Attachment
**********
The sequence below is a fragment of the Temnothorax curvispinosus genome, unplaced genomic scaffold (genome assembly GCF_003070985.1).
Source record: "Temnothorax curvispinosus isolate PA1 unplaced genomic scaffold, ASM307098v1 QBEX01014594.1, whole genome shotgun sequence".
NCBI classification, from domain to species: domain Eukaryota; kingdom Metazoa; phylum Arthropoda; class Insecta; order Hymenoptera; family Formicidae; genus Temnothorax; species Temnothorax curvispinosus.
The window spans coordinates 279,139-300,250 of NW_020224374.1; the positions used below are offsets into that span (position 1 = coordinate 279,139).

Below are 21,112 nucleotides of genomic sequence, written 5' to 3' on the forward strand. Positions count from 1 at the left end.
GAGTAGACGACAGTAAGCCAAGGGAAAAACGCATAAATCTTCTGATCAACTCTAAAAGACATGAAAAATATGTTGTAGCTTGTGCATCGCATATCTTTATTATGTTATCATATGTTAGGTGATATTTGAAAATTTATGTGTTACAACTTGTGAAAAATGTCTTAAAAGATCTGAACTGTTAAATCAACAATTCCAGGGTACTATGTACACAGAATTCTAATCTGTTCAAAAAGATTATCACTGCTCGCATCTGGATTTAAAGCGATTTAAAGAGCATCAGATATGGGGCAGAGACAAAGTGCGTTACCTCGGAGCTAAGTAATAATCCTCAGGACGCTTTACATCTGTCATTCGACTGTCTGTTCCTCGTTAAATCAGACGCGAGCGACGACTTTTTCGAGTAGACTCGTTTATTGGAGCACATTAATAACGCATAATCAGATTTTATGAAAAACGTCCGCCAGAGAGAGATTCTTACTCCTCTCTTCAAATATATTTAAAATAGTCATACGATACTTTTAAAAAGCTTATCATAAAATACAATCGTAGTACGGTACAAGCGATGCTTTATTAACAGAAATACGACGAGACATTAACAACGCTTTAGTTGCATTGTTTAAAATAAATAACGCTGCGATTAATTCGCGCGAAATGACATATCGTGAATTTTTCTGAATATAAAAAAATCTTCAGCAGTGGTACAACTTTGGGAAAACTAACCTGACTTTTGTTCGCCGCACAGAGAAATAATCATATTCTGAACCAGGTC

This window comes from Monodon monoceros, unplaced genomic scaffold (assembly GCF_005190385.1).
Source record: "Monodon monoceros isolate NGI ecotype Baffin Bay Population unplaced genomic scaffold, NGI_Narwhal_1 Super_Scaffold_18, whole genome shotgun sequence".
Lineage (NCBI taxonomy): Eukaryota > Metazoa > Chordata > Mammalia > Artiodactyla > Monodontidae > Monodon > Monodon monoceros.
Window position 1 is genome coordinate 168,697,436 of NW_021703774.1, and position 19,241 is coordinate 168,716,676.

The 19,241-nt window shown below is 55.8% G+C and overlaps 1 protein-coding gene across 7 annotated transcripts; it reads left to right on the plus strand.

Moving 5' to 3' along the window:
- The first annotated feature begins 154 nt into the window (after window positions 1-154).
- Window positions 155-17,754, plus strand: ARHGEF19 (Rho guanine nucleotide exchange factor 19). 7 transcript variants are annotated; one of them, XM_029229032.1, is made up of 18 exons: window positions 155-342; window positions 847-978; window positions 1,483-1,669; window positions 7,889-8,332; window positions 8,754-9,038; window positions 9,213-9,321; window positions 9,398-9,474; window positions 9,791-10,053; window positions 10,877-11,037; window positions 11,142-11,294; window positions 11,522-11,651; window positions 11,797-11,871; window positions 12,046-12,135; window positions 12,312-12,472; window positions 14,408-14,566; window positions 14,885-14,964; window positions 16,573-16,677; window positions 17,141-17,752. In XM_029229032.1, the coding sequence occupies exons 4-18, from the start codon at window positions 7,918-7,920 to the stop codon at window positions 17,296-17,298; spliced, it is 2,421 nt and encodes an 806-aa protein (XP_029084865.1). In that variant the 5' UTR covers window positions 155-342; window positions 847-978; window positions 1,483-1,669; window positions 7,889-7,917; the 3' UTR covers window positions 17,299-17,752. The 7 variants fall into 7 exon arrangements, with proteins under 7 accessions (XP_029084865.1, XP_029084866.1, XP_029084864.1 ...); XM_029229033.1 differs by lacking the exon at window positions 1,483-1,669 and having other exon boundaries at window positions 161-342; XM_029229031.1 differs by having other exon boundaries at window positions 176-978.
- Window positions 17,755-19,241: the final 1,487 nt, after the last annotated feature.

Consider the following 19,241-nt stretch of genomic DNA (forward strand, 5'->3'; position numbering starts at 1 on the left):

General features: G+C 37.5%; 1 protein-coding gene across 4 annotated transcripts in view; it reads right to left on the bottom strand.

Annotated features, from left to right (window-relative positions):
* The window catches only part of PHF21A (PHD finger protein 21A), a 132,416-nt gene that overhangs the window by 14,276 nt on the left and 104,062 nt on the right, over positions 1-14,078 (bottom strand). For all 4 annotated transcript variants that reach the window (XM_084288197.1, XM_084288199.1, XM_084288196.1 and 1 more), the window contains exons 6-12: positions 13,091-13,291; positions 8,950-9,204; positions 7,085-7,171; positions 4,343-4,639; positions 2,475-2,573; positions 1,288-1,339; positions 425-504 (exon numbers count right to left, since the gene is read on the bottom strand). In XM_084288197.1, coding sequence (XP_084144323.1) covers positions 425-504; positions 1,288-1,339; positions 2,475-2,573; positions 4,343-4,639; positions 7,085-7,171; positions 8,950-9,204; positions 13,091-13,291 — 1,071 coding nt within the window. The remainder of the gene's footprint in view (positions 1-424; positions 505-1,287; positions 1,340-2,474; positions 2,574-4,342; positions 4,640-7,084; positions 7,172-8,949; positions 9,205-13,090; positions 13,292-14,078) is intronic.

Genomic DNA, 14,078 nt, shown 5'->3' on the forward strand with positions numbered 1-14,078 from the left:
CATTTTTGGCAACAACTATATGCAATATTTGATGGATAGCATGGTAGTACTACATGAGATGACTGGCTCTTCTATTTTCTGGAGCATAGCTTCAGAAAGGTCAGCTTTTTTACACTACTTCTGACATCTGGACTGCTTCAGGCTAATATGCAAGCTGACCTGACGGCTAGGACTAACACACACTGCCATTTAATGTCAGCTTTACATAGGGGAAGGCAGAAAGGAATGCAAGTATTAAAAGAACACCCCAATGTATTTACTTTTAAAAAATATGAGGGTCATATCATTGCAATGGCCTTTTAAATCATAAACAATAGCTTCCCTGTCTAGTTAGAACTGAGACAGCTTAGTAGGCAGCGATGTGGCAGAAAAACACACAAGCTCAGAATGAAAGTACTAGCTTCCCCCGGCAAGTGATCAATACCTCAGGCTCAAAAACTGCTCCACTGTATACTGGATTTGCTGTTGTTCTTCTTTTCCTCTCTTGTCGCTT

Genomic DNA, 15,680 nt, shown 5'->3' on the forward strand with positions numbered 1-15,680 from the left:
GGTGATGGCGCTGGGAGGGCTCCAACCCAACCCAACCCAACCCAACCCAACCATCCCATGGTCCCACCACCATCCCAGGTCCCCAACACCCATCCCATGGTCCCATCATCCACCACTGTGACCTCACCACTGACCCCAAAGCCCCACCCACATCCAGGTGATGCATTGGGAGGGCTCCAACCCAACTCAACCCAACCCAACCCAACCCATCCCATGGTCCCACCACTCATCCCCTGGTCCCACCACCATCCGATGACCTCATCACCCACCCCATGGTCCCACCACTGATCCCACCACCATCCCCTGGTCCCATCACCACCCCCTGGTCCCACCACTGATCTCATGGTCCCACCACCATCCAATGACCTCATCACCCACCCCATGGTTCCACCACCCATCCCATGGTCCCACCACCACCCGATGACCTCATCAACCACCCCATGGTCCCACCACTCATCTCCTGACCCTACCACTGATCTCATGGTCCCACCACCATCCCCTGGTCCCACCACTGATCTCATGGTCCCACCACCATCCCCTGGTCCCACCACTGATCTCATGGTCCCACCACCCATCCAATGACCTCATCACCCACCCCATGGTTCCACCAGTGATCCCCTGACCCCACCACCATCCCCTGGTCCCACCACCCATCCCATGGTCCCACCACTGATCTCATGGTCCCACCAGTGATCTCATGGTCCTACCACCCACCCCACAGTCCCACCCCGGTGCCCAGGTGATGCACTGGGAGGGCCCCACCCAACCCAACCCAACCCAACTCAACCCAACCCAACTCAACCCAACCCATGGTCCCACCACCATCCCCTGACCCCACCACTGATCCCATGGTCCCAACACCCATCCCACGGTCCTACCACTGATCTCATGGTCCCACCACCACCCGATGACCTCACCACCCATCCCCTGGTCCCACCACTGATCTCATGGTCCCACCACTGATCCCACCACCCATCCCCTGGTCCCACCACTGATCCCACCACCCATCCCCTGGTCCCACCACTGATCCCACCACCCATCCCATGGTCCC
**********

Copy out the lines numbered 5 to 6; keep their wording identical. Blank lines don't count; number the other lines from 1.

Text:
Below are 21,112 nucleotides of genomic sequence, written 5' to 3' on the forward strand. Positions count from 1 at the left end.
GAGTAGACGACAGTAAGCCAAGGGAAAAACGCATAAATCTTCTGATCAACTCTAAAAGACATGAAAAATATGTTGTAGCTTGTGCATCGCATATCTTTATTATGTTATCATATGTTAGGTGATATTTGAAAATTTATGTGTTACAACTTGTGAAAAATGTCTTAAAAGATCTGAACTGTTAAATCAACAATTCCAGGGTACTATGTACACAGAATTCTAATCTGTTCAAAAAGATTATCACTGCTCGCATCTGGATTTAAAGCGATTTAAAGAGCATCAGATATGGGGCAGAGACAAAGTGCGTTACCTCGGAGCTAAGTAATAATCCTCAGGACGCTTTACATCTGTCATTCGACTGTCTGTTCCTCGTTAAATCAGACGCGAGCGACGACTTTTTCGAGTAGACTCGTTTATTGGAGCACATTAATAACGCATAATCAGATTTTATGAAAAACGTCCGCCAGAGAGAGATTCTTACTCCTCTCTTCAAATATATTTAAAATAGTCATACGATACTTTTAAAAAGCTTATCATAAAATACAATCGTAGTACGGTACAAGCGATGCTTTATTAACAGAAATACGACGAGACATTAACAACGCTTTAGTTGCATTGTTTAAAATAAATAACGCTGCGATTAATTCGCGCGAAATGACATATCGTGAATTTTTCTGAATATAAAAAAATCTTCAGCAGTGGTACAACTTTGGGAAAACTAACCTGACTTTTGTTCGCCGCACAGAGAAATAATCATATTCTGAACCAGGTC